“The cost of the porch, plus the exchange rate, cut into what I was able to do,” Clark says. “I looked online at Pinterest and blogs. You can design on a budget. Just keep your eye open.”
When choosing a color palette, Clark says, look at the clothing you have and the artwork, and see what colors stand out.
“Sometimes you need that jumping-off point,” she says.
Clark says of her choice of gray walls, “I wanted that color to carry through the house. I wanted this house to have a much flow as possible. The soft and muted walls emphasize the ceiling.”
Throughout the home are coordinating but not matching curtains, which Clark found at Marshall’s and T.J. Maxx.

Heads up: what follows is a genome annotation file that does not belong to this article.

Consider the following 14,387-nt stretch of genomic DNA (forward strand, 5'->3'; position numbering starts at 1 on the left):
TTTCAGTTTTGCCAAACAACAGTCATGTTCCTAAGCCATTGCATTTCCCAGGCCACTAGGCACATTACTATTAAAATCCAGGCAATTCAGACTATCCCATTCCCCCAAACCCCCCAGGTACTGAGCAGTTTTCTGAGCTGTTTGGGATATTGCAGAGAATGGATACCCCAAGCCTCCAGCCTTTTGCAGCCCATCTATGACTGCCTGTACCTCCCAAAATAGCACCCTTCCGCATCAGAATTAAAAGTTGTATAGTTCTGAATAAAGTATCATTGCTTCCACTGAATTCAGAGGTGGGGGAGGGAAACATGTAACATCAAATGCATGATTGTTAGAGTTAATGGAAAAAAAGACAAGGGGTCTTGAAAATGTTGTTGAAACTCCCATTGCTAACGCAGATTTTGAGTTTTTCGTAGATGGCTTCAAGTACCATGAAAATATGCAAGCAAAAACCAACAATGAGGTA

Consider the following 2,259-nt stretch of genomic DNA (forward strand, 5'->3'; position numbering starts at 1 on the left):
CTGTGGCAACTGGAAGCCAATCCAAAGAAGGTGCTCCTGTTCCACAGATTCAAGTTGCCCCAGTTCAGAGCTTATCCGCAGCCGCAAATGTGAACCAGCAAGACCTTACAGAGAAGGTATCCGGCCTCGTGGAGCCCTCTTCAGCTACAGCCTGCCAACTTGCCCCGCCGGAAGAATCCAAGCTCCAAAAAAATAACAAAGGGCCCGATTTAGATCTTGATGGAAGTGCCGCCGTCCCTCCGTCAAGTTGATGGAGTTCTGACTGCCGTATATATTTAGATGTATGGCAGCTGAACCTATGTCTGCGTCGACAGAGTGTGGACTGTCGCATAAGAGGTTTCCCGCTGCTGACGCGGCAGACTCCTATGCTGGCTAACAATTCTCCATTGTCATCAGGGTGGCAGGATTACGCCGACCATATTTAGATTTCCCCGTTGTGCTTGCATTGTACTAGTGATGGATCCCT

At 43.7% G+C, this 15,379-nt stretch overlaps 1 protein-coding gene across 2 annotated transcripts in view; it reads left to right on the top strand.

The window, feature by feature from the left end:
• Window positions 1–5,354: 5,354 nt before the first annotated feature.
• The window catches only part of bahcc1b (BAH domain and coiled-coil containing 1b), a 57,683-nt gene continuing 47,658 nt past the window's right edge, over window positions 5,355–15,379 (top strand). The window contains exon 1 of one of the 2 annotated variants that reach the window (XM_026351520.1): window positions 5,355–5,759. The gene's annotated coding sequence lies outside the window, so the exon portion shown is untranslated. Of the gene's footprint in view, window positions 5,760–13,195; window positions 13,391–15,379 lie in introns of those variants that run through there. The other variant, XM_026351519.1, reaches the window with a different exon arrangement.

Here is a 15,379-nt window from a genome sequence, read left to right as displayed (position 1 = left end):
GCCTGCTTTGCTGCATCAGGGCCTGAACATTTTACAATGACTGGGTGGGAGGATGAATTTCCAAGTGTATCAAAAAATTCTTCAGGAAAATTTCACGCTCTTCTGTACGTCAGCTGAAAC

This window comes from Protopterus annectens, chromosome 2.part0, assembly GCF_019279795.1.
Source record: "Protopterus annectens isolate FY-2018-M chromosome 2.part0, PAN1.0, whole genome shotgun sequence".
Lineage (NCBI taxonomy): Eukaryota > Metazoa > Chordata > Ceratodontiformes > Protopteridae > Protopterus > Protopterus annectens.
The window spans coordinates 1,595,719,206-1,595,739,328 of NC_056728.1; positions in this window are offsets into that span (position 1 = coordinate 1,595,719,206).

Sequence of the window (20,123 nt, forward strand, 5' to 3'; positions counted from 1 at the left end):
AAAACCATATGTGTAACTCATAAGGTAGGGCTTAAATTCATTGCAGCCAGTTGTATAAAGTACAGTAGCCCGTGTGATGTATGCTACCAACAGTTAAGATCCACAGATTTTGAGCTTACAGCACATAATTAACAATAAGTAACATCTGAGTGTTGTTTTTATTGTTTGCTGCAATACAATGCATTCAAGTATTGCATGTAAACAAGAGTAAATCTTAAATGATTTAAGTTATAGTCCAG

“You do not have to be rich to hire a designer,” she points out. “A designer can save you money.”
A fun accessory she found is a huge red crown that sits atop the dining room mantel. Once, Clark saw a crown commemorating Queen Elizabeth’s coronation. When she went back the next day to buy it, it was gone. She found this one at 1839 Antiques.
“It was the one that got away,” she says. “But this time, I got it.”
Contact Priscilla Clark at 704-223-8452 or firstname.lastname@example.org.
Freelance writer Susan Shinn lives in Salisbury.